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Nintendo Virtual Boy (VUE-001)

Lower Image © 2002 Nintendo Japan Website


View of the Virtual Boy from the Front/Side and Back/Side

Considered the only 'blunder' of Gumpei Yokoi, which caused him to retire from his former employer, Nintendo Co. Ltd. and start his own Koto Labs. Anyhow in 1995 the Virtual Boy was released for a listed price of $99.99-$169.99 USD (I have not found a reliable price source yet). Before it was released however, Gumpei was given the most dishonorable job: having to sell the product himself at E3. Besides this, he also gave a few classes in the technology at a local California high school. For the amount of money you payed, you received a coupon for a pack of AA batteries by Duracell and the Mario Tennis Game. The system contained a 32 bit Risc Processor with red vector graphics. Gumpei wanted to make the system in full color, but he deemed this too expensive for consumer use. Some would consider this system to be a tide over until the Nintendo 64 would be released the following year. After the unpopularity of the system, stores quickly reduced the selling point of the item to $29.99 USD.

Left image shows the focus button on top of the Virtual Boy monitor. Right image shows the bottom of the Virtual Boy moniter 1. Volume Button 2. Headphone Jack 3. Cartridge Slot 4. Clamp Assembly 5. Expansion Port 6. Controller Jack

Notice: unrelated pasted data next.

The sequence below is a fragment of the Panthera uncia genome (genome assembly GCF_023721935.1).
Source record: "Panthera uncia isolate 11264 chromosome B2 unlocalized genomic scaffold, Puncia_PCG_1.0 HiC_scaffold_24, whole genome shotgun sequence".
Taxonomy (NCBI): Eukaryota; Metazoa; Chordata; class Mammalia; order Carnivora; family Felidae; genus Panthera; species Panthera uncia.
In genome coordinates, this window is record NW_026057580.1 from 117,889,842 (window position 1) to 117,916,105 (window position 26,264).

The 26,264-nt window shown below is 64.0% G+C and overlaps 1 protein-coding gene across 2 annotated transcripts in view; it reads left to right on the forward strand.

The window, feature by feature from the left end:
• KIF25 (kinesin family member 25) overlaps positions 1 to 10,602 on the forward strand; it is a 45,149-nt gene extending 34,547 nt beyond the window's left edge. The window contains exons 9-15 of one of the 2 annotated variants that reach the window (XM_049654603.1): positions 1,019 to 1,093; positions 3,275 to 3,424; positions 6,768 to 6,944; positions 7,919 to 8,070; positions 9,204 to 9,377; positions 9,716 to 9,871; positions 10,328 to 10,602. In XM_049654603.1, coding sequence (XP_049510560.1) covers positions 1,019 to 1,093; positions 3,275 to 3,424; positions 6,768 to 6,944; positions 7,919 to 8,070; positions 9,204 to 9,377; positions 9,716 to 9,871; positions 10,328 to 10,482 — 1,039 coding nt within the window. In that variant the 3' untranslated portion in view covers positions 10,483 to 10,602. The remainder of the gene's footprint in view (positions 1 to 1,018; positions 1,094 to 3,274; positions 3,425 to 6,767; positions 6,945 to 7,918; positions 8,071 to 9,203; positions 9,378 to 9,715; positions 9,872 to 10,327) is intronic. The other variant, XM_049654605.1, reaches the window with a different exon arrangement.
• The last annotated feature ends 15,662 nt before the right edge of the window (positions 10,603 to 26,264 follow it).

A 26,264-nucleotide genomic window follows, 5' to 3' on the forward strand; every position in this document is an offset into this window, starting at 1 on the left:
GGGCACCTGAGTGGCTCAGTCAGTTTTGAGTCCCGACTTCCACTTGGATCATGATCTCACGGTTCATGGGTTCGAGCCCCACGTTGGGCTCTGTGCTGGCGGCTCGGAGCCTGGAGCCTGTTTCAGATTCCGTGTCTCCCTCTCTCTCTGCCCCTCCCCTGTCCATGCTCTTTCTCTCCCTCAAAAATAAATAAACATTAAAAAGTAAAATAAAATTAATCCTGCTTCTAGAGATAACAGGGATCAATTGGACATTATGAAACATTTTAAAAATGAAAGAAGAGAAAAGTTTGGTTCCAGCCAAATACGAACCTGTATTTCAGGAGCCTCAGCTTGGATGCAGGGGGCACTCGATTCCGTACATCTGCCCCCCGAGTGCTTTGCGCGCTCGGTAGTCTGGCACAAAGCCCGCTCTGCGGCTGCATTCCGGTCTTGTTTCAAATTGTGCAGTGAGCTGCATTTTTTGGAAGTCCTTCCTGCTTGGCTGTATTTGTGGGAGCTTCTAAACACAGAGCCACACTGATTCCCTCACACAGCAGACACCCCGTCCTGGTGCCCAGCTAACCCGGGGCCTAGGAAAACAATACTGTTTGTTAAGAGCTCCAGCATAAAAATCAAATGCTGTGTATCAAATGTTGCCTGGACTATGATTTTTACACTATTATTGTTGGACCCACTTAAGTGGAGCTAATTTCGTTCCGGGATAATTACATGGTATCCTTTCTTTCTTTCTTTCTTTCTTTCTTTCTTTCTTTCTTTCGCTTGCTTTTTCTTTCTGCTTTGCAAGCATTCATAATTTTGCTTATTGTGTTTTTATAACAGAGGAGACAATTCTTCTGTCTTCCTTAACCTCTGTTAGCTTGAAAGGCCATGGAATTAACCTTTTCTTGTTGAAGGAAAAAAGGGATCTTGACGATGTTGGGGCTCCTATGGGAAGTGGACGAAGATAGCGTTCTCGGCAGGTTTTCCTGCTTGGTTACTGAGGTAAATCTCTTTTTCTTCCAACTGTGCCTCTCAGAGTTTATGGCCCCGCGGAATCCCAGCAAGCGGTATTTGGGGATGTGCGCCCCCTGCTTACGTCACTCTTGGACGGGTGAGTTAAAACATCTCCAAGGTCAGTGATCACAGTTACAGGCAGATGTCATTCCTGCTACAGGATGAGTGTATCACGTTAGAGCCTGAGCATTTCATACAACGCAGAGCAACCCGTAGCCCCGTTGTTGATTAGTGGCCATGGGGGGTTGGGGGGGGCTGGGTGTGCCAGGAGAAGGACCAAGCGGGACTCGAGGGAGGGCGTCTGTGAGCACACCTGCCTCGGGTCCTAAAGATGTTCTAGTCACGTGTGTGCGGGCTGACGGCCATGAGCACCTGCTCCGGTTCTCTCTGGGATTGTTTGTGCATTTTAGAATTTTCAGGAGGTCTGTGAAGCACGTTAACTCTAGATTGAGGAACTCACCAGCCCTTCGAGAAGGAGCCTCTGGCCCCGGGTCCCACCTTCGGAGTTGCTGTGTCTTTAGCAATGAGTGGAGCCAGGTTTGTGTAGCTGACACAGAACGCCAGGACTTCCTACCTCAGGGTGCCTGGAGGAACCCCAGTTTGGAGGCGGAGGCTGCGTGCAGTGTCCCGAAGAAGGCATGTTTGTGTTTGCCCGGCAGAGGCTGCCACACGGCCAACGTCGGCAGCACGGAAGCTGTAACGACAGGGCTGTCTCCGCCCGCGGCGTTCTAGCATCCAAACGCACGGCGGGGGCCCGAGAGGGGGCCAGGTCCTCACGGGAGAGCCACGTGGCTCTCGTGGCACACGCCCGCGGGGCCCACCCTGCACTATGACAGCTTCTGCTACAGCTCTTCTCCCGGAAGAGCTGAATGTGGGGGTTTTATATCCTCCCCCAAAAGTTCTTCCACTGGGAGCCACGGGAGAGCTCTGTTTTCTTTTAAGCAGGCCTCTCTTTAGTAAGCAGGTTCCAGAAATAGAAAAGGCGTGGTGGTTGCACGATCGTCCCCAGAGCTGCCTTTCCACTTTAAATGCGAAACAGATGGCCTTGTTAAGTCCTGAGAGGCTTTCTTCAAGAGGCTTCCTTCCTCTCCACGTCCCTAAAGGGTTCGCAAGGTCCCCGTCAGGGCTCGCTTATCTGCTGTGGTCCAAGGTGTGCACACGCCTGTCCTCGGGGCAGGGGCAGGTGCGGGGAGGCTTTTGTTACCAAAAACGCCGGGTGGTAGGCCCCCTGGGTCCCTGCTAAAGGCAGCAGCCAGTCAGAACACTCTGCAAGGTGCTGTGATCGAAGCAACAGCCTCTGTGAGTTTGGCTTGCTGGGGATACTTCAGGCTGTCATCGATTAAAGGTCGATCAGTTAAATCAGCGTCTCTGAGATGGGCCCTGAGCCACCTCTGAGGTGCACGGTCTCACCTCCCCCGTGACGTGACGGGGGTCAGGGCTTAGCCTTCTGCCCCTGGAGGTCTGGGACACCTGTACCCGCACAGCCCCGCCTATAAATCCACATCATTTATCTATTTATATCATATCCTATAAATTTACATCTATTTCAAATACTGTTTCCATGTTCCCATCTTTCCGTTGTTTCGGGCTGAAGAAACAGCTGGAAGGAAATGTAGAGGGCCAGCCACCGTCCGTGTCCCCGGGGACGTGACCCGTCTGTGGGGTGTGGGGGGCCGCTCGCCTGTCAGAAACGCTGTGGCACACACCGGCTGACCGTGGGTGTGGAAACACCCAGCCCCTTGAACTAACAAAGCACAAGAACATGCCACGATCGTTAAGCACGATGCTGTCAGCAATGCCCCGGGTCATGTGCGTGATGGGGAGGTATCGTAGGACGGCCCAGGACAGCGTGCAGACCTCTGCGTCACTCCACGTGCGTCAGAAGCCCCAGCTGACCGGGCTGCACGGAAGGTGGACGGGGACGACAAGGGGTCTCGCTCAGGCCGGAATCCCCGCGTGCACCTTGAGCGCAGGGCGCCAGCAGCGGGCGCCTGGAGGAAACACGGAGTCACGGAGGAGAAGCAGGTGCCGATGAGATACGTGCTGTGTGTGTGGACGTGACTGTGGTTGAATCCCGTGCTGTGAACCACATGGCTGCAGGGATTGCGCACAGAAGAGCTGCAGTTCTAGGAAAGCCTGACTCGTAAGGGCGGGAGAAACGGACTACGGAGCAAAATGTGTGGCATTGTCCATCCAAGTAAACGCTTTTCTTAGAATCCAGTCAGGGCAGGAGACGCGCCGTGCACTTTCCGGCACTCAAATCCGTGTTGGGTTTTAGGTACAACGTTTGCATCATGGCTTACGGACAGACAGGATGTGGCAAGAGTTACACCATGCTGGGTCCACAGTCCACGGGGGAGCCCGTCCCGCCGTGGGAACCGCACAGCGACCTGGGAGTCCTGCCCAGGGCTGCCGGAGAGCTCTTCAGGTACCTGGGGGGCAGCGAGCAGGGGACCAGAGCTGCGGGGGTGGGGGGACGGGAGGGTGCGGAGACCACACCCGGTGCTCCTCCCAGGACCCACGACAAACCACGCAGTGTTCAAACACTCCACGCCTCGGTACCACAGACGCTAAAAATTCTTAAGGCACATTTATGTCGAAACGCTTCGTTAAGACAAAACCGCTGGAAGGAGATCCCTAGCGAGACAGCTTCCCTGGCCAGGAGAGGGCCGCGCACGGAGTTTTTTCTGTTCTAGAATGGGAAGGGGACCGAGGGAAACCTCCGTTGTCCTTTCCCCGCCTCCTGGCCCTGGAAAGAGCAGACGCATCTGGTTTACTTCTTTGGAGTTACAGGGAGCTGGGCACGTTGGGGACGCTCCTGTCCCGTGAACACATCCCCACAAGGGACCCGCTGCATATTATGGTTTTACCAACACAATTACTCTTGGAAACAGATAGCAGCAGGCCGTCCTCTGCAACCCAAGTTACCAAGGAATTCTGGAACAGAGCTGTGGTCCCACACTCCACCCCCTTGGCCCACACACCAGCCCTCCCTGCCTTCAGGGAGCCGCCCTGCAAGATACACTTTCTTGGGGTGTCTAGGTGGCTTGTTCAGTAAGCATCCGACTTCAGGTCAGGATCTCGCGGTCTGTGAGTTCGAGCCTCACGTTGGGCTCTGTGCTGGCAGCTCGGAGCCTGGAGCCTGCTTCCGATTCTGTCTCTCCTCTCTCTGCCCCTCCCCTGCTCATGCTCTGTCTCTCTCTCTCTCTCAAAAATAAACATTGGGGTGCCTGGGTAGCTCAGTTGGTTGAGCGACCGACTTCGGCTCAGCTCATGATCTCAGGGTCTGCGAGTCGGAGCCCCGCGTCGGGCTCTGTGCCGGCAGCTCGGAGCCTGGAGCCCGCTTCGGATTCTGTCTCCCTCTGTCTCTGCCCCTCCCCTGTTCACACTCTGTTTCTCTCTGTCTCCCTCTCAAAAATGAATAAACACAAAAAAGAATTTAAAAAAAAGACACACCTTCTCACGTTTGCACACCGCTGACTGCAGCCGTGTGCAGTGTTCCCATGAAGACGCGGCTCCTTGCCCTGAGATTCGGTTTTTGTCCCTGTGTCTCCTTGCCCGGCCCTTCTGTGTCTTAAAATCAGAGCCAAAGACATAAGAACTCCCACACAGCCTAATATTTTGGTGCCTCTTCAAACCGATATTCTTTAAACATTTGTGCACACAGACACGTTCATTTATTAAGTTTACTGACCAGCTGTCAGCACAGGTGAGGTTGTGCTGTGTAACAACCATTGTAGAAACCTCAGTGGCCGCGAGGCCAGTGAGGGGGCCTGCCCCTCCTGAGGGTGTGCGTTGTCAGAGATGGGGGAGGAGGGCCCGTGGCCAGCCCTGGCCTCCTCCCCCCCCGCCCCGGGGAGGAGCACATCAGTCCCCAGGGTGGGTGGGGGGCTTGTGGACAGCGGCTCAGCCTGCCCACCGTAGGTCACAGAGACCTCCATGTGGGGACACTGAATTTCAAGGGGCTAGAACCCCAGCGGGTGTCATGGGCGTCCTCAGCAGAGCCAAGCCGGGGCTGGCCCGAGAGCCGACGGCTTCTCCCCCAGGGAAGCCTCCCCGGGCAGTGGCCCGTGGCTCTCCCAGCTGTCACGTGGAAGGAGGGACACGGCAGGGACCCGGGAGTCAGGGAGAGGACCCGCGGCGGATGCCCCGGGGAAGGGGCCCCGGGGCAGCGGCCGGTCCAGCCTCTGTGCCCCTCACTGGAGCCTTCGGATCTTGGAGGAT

Virtual Boy Store Display
(edited from eBay photo)

Virtual Boy AC Adapter Tap replaced the need for batteries. The tap was basically a convertor for the SNES power adapter (SNS-002) to power the Virtual Boy. VUE-011

Controller: The system ran off of six AA batteries that were contained on the back of the controller. The pack could be replaced by a back that made use of an AC adapter.

Controller: VUE-005
Battery Pack: VUE-007

Sample North American Virtual Boy Game. Box, game, instructions, Nintendo Power subscription card, Warning booklet, and customer reply card.
Sample Japanese Virtual Boy game. Box, game, instructions, customer reply card, and (?) warning booklet.
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